Technical Specs

Runtime:

Sound Mix:

Dolby SR

Color:

Color (Eastmancolor)

Aspect Ratio:

1.85 : 1
See full technical specs »
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Did You Know?

Trivia

Included in the "1001 Movies You Must See Before You Die", edited by Steven Schneider. See more »

Goofs

When our couple manage to make love, Dominique's moanings are not simultaneous with her lips. See more »

Quotes

[Expecting to find valuables, the luggage thieves open the suitcase containing Karol]
First Thief: Fuck! It's alive!
Second Thief: What the fuck?
Third Thief: Pull him out!
See more »


Soundtracks

To ostatnia niedziela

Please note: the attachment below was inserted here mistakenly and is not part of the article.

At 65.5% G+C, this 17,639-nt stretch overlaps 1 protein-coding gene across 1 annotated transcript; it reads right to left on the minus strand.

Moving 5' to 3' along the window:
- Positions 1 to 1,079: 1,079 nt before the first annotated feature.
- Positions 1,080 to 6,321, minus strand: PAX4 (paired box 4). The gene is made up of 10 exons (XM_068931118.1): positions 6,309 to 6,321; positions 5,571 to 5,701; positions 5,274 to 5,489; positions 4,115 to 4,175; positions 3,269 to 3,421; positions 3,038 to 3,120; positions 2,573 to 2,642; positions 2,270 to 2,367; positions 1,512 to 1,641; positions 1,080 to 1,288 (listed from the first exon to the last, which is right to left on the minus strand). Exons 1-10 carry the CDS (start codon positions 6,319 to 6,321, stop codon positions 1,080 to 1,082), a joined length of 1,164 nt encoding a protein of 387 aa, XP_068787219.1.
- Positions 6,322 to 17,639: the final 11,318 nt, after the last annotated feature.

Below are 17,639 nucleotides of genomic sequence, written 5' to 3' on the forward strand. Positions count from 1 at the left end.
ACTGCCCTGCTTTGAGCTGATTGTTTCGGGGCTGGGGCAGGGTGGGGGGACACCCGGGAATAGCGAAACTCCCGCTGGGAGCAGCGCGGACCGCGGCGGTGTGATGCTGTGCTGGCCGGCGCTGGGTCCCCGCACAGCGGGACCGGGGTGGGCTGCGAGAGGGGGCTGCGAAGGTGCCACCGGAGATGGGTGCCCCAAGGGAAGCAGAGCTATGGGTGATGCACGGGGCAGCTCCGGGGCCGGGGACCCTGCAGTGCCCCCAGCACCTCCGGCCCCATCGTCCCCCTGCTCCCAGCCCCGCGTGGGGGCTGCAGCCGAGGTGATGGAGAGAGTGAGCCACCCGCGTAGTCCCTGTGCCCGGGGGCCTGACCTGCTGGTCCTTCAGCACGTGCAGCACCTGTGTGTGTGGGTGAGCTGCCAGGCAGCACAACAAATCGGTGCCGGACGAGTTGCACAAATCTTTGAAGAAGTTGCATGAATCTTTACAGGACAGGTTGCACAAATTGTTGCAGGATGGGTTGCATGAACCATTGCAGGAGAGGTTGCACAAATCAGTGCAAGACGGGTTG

(This Last Sunday) (uncredited)
Music by Jerzy Petersburski and words by Zenon Frejdwald
Played on the comb by Karol in the subway
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Frequently Asked Questions

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User Reviews

 
Not As Great As Blue But Definitely Still A Strong Piece Of Work
12 June 2014 | by donuthaters12See all my reviews

Review In A Nutshell:

White tells the story of a male Polish hairdresser, Karol, who was left by his wife, Dominique, with nothing. He deals with this loss by going back to Poland and rebuilding himself.

The first I noticed when going through this film was how light it all felt, all the weight that I felt on the director's previous film, Blue, were mostly lifted. I wasn't so much disappointed with the change in tone as there are many moments in this film where the plot and narrative benefited from it, but I was underwhelmed by Kieslowski's execution. The director couldn't seem to make me feel comprehensively invested to the protagonist, as I personally felt he wasn't explored enough and the intentions of the character wasn't truly clear to me throughout.